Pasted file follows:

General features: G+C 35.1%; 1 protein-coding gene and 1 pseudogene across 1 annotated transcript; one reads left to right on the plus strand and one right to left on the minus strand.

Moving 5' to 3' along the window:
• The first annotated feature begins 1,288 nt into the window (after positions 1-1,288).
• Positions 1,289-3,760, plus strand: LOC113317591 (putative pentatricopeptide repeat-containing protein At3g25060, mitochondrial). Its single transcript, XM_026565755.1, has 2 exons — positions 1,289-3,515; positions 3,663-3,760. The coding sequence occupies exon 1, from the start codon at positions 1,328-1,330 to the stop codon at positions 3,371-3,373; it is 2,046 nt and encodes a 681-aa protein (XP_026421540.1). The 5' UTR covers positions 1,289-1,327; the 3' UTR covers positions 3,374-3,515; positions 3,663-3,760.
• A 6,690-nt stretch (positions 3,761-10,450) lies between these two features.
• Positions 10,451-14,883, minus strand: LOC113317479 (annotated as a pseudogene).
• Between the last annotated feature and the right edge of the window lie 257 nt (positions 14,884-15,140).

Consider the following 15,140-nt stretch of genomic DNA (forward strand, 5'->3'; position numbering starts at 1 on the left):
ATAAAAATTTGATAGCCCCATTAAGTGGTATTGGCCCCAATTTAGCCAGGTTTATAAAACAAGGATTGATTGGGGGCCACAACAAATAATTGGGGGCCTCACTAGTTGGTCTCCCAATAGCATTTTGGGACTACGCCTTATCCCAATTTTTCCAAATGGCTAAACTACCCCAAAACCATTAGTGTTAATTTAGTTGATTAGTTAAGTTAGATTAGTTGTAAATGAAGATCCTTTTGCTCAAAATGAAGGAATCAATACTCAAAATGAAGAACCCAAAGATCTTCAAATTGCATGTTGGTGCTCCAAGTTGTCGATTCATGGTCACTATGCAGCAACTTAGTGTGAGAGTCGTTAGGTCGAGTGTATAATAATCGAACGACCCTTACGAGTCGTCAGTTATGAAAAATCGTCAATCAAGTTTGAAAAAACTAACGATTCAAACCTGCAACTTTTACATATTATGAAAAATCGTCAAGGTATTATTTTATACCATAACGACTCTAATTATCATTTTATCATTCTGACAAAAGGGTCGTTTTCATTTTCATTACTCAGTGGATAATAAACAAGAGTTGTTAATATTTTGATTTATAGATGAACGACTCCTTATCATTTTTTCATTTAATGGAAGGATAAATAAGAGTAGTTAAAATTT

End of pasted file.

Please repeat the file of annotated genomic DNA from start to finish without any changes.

General features: G+C 35.1%; 1 protein-coding gene and 1 pseudogene across 1 annotated transcript; one reads left to right on the plus strand and one right to left on the minus strand.

Moving 5' to 3' along the window:
• The first annotated feature begins 1,288 nt into the window (after positions 1-1,288).
• Positions 1,289-3,760, plus strand: LOC113317591 (putative pentatricopeptide repeat-containing protein At3g25060, mitochondrial). Its single transcript, XM_026565755.1, has 2 exons — positions 1,289-3,515; positions 3,663-3,760. The coding sequence occupies exon 1, from the start codon at positions 1,328-1,330 to the stop codon at positions 3,371-3,373; it is 2,046 nt and encodes a 681-aa protein (XP_026421540.1). The 5' UTR covers positions 1,289-1,327; the 3' UTR covers positions 3,374-3,515; positions 3,663-3,760.
• A 6,690-nt stretch (positions 3,761-10,450) lies between these two features.
• Positions 10,451-14,883, minus strand: LOC113317479 (annotated as a pseudogene).
• Between the last annotated feature and the right edge of the window lie 257 nt (positions 14,884-15,140).

Consider the following 15,140-nt stretch of genomic DNA (forward strand, 5'->3'; position numbering starts at 1 on the left):
ATAAAAATTTGATAGCCCCATTAAGTGGTATTGGCCCCAATTTAGCCAGGTTTATAAAACAAGGATTGATTGGGGGCCACAACAAATAATTGGGGGCCTCACTAGTTGGTCTCCCAATAGCATTTTGGGACTACGCCTTATCCCAATTTTTCCAAATGGCTAAACTACCCCAAAACCATTAGTGTTAATTTAGTTGATTAGTTAAGTTAGATTAGTTGTAAATGAAGATCCTTTTGCTCAAAATGAAGGAATCAATACTCAAAATGAAGAACCCAAAGATCTTCAAATTGCATGTTGGTGCTCCAAGTTGTCGATTCATGGTCACTATGCAGCAACTTAGTGTGAGAGTCGTTAGGTCGAGTGTATAATAATCGAACGACCCTTACGAGTCGTCAGTTATGAAAAATCGTCAATCAAGTTTGAAAAAACTAACGATTCAAACCTGCAACTTTTACATATTATGAAAAATCGTCAAGGTATTATTTTATACCATAACGACTCTAATTATCATTTTATCATTCTGACAAAAGGGTCGTTTTCATTTTCATTACTCAGTGGATAATAAACAAGAGTTGTTAATATTTTGATTTATAGATGAACGACTCCTTATCATTTTTTCATTTAATGGAAGGATAAATAAGAGTAGTTAAAATTT